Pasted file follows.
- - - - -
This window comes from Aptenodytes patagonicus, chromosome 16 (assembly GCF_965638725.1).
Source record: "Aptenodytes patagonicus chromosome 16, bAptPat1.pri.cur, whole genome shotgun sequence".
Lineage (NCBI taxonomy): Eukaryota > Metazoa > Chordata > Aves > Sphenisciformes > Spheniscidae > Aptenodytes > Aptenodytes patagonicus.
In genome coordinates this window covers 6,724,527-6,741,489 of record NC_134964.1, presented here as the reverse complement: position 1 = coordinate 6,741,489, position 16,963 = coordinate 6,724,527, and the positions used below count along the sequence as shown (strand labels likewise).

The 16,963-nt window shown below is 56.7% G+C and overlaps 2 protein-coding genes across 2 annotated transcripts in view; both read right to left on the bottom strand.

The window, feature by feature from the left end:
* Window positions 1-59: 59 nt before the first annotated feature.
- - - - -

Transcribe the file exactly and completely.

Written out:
This window comes from Aptenodytes patagonicus, chromosome 16 (assembly GCF_965638725.1).
Source record: "Aptenodytes patagonicus chromosome 16, bAptPat1.pri.cur, whole genome shotgun sequence".
Lineage (NCBI taxonomy): Eukaryota > Metazoa > Chordata > Aves > Sphenisciformes > Spheniscidae > Aptenodytes > Aptenodytes patagonicus.
In genome coordinates this window covers 6,724,527-6,741,489 of record NC_134964.1, presented here as the reverse complement: position 1 = coordinate 6,741,489, position 16,963 = coordinate 6,724,527, and the positions used below count along the sequence as shown (strand labels likewise).

The 16,963-nt window shown below is 56.7% G+C and overlaps 2 protein-coding genes across 2 annotated transcripts in view; both read right to left on the bottom strand.

The window, feature by feature from the left end:
* Window positions 1-59: 59 nt before the first annotated feature.